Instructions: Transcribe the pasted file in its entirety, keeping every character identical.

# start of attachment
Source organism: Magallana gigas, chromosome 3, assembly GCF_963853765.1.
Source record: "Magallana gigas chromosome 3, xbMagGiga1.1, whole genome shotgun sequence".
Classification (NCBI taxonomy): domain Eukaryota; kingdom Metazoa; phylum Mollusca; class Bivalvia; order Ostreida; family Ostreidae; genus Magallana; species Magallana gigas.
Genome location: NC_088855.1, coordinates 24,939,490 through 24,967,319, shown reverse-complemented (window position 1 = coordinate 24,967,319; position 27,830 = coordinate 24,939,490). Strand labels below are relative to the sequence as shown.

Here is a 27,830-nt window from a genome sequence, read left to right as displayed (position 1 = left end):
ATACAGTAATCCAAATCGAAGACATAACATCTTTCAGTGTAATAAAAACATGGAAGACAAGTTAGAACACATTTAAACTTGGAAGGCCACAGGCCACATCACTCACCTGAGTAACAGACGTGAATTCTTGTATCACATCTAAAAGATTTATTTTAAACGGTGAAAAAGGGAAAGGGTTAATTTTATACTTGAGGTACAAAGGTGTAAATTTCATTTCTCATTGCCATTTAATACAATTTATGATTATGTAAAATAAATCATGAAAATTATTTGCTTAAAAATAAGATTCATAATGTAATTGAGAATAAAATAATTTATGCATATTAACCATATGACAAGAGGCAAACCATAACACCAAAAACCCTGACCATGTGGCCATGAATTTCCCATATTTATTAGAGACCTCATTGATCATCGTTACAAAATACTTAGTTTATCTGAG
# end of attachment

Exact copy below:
Source organism: Magallana gigas, chromosome 3, assembly GCF_963853765.1.
Source record: "Magallana gigas chromosome 3, xbMagGiga1.1, whole genome shotgun sequence".
Classification (NCBI taxonomy): domain Eukaryota; kingdom Metazoa; phylum Mollusca; class Bivalvia; order Ostreida; family Ostreidae; genus Magallana; species Magallana gigas.
Genome location: NC_088855.1, coordinates 24,939,490 through 24,967,319, shown reverse-complemented (window position 1 = coordinate 24,967,319; position 27,830 = coordinate 24,939,490). Strand labels below are relative to the sequence as shown.

Here is a 27,830-nt window from a genome sequence, read left to right as displayed (position 1 = left end):
ATACAGTAATCCAAATCGAAGACATAACATCTTTCAGTGTAATAAAAACATGGAAGACAAGTTAGAACACATTTAAACTTGGAAGGCCACAGGCCACATCACTCACCTGAGTAACAGACGTGAATTCTTGTATCACATCTAAAAGATTTATTTTAAACGGTGAAAAAGGGAAAGGGTTAATTTTATACTTGAGGTACAAAGGTGTAAATTTCATTTCTCATTGCCATTTAATACAATTTATGATTATGTAAAATAAATCATGAAAATTATTTGCTTAAAAATAAGATTCATAATGTAATTGAGAATAAAATAATTTATGCATATTAACCATATGACAAGAGGCAAACCATAACACCAAAAACCCTGACCATGTGGCCATGAATTTCCCATATTTATTAGAGACCTCATTGATCATCGTTACAAAATACTTAGTTTATCTGAG